CQC slammed by own staff as survey exposes low morale

The Care Quality Commission's management has been slammed by its own staff in an internal survey that found morale at the regulator was low. The CQC's chief executive, Cynthia Bower (pictured), has agreed to address concerns.

The Care Quality Commission’s annual staff survey has exposed low staff morale and a lack of employee confidence in the organisation’s management.

The results, leaked to Community Care last week, showed just 16% of staff felt the health and adult social care regulator was well managed, 14% had confidence in the decisions made by the executive board and a mere 8% felt change was well managed.

The survey, answered by 1,473 staff, three-quarters of the total, also found that just 18% felt morale was high in their part of the organisation and a similar proportion felt it was safe to challenge the way things are done in the CQC.

Just 7% thought communication between different parts of the organisation was good.
managing change.

However, a challenging relationship with staff is not a new phenomenon for social care regulators in England. The Commission for Social Care Inspection’s 2007 annual staff survey found more than  two-thirds of staff felt the CSCI did not value employees and a similar proportion felt it did not manage change well.

However, the findings of the CQC’s latest survey spring from present day concerns. The CQC’s chief executive, Cynthia Bower, say they reflect the “enormous” scale of change the organisation has been through in its first 15 months, including merging three inspectorates into one body and introducing the first registration system for NHS providers.

She adds: “It has been tough and we’ve all felt the effects of that. I’m acutely aware that morale has taken a hit.”

However, the survey findings also reflect a very specific issue, namely the implementation of a new registration system for adult social care providers.

The CQC must register 24,000 adult social care providers from April to the beginning of October, under the new regulatory system brought in by the Health and Social Care Act 2008.

It has already faced criticism from providers over an alleged lack of communication over the process and admitted that it made administrative errors that led to delays in some providers receiving notice to register.

Initial figures suggested that the process was running smoothly, with over 90% of providers registered on time in the first round of applications.
However, a CQC member of staff, who spoke to Community Care anonymously, said registration had become the organisation’s “number one priority”, leaving less scope for inspectors to make visits to services.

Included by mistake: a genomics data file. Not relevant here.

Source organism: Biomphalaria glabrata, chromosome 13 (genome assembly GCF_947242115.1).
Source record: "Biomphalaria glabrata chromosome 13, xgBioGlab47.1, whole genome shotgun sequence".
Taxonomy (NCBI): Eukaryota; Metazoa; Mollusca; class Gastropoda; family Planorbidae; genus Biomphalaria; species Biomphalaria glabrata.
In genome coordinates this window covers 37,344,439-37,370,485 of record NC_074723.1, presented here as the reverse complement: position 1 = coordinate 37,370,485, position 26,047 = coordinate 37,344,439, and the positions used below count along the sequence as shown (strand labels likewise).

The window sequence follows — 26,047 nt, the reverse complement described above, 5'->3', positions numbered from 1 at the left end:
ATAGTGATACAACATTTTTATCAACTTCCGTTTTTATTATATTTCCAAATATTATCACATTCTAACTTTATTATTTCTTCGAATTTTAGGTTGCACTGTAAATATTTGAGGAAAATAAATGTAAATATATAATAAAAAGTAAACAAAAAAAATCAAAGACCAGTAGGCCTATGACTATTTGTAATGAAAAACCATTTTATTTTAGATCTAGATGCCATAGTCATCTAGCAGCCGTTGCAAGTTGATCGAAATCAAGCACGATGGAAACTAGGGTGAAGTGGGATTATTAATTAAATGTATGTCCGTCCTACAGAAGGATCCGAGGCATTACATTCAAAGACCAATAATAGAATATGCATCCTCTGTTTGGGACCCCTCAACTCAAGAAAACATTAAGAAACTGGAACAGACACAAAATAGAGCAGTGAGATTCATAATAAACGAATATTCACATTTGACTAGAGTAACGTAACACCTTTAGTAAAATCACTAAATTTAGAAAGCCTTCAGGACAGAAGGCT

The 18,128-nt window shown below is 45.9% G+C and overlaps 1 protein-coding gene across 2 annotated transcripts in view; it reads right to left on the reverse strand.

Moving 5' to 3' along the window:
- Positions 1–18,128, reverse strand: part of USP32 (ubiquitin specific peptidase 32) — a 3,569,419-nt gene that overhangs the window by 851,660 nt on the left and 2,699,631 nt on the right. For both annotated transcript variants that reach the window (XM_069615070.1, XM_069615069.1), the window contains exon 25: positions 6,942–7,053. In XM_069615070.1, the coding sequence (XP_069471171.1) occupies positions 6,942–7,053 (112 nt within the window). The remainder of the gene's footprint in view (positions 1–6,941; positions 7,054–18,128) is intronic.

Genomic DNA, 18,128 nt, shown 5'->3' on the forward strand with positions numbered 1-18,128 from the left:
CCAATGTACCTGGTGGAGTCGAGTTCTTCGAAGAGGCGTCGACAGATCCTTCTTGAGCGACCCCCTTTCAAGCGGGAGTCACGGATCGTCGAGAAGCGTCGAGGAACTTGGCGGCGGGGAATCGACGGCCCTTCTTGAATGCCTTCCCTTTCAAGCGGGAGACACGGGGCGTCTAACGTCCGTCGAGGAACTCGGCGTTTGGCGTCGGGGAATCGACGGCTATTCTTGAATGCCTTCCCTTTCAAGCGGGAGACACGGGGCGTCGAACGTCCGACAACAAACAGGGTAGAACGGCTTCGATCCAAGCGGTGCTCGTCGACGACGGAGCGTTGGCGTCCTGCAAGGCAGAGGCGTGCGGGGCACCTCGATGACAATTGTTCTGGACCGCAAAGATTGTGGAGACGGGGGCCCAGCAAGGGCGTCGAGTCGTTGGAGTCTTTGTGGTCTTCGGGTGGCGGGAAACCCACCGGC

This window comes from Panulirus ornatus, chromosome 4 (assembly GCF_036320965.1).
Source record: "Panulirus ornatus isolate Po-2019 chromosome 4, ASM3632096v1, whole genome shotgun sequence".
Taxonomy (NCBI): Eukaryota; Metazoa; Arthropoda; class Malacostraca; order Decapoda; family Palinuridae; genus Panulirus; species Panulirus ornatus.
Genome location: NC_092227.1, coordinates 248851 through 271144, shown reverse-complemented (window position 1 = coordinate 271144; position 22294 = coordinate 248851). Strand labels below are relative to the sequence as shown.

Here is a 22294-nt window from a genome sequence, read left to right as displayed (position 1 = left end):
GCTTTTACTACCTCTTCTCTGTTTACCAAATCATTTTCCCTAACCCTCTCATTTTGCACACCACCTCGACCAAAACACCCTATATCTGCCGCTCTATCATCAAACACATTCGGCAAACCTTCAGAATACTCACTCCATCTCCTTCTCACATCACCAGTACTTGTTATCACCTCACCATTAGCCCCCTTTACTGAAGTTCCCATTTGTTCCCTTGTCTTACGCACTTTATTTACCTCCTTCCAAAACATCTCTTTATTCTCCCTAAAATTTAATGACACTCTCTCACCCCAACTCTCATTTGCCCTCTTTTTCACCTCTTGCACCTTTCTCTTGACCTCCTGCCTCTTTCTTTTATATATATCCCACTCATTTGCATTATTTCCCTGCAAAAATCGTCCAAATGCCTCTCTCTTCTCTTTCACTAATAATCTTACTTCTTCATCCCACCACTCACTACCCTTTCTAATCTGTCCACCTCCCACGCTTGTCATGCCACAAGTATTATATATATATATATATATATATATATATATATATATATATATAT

Unison’s national officer for social services, Helga Pile, says there are widespread concerns among the union’s CQC members that the registration process is compromising their ability to keep users in regulated services safe.

“Members have said they feel this is a dangerous situation because they are being instructed to push all registrations through in order to meet the deadline – regardless of any quality concerns or safety issues they judge should affect the provider’s registration,” she said.

‘They feel this compromises them professionally and personally, and is diverting resources away from monitoring, risk assessing and inspecting services for quality and safety.”
Amanda Sherlock, the CQC’s head of operations, denies any link between registration and compromising safety. “Registration should be seen as an opportunity to evaluate our knowledge of service quality and there is the ability to undertake a site visit as part of the registration process if there are concerns about quality and safety.”

She says there has been no reduction in key inspections of services. Rather, the CQC brought forward inspections scheduled for July to September so they were completed before the end of June, so they could influence the registration process.

More generally, the CQC clearly faces a crisis of morale among staff. Pile says: “It’s sad but not surprising that some staff felt they had no option but to raise their concerns with Community Care. Morale is at rock bottom.”

She says that Unison plans to “escalate these issues within the CQC and in the wider public policy arena”. Bower points to positives in the survey results including findings that staff feel supported by their managers and that they have the right skills to do their jobs.

However, she vows to address the concerns, promising a review of how management communicates with staff, manages change and ensures effective communication between teams.

“We need to make sure that the executive team clearly explains its decisions to staff and that people feel able to speak up and challenge decisions,” she says. “The challenges are not over. But we have come a long, long way in a very short time and that is down to the commitment and hard work of our staff.”

The implication is that a more settled period for the CQC will see staff concerns recede. However, with government reviewing the future of quangos and planning to “slash red tape” for services as public expenditure cuts bite, a period of calm for the inspectorate may be too much to hope for.

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